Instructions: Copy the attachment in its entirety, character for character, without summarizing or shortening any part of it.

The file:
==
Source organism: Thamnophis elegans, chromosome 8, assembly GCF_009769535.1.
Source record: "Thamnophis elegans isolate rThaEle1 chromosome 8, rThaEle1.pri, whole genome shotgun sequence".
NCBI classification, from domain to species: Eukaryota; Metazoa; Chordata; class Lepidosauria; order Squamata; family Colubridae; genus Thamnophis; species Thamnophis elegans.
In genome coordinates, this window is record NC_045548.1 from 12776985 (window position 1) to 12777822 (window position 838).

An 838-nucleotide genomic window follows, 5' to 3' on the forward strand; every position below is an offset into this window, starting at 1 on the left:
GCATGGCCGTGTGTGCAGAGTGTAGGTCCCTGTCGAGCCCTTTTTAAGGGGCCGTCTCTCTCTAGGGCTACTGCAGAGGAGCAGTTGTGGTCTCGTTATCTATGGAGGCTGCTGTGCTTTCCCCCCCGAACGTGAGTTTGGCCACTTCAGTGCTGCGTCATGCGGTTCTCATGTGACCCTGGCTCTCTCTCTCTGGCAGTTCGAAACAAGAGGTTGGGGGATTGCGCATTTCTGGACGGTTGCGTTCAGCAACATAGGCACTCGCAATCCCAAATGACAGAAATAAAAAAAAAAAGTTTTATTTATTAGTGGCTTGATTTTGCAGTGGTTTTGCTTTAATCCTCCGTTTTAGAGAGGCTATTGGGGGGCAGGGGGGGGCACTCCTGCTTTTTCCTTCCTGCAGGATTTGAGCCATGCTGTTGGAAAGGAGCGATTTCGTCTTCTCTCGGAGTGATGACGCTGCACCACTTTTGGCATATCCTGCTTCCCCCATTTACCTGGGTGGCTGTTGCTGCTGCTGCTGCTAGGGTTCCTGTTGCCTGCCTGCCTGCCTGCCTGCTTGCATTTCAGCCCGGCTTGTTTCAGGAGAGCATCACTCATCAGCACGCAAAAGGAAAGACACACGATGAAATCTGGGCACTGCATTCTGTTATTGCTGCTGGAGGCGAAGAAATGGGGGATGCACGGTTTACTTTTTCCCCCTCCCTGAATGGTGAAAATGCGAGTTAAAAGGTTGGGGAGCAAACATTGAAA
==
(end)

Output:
Source organism: Thamnophis elegans, chromosome 8, assembly GCF_009769535.1.
Source record: "Thamnophis elegans isolate rThaEle1 chromosome 8, rThaEle1.pri, whole genome shotgun sequence".
NCBI classification, from domain to species: Eukaryota; Metazoa; Chordata; class Lepidosauria; order Squamata; family Colubridae; genus Thamnophis; species Thamnophis elegans.
In genome coordinates, this window is record NC_045548.1 from 12776985 (window position 1) to 12777822 (window position 838).

An 838-nucleotide genomic window follows, 5' to 3' on the forward strand; every position below is an offset into this window, starting at 1 on the left:
GCATGGCCGTGTGTGCAGAGTGTAGGTCCCTGTCGAGCCCTTTTTAAGGGGCCGTCTCTCTCTAGGGCTACTGCAGAGGAGCAGTTGTGGTCTCGTTATCTATGGAGGCTGCTGTGCTTTCCCCCCCGAACGTGAGTTTGGCCACTTCAGTGCTGCGTCATGCGGTTCTCATGTGACCCTGGCTCTCTCTCTCTGGCAGTTCGAAACAAGAGGTTGGGGGATTGCGCATTTCTGGACGGTTGCGTTCAGCAACATAGGCACTCGCAATCCCAAATGACAGAAATAAAAAAAAAAAGTTTTATTTATTAGTGGCTTGATTTTGCAGTGGTTTTGCTTTAATCCTCCGTTTTAGAGAGGCTATTGGGGGGCAGGGGGGGGCACTCCTGCTTTTTCCTTCCTGCAGGATTTGAGCCATGCTGTTGGAAAGGAGCGATTTCGTCTTCTCTCGGAGTGATGACGCTGCACCACTTTTGGCATATCCTGCTTCCCCCATTTACCTGGGTGGCTGTTGCTGCTGCTGCTGCTAGGGTTCCTGTTGCCTGCCTGCCTGCCTGCCTGCTTGCATTTCAGCCCGGCTTGTTTCAGGAGAGCATCACTCATCAGCACGCAAAAGGAAAGACACACGATGAAATCTGGGCACTGCATTCTGTTATTGCTGCTGGAGGCGAAGAAATGGGGGATGCACGGTTTACTTTTTCCCCCTCCCTGAATGGTGAAAATGCGAGTTAAAAGGTTGGGGAGCAAACATTGAAA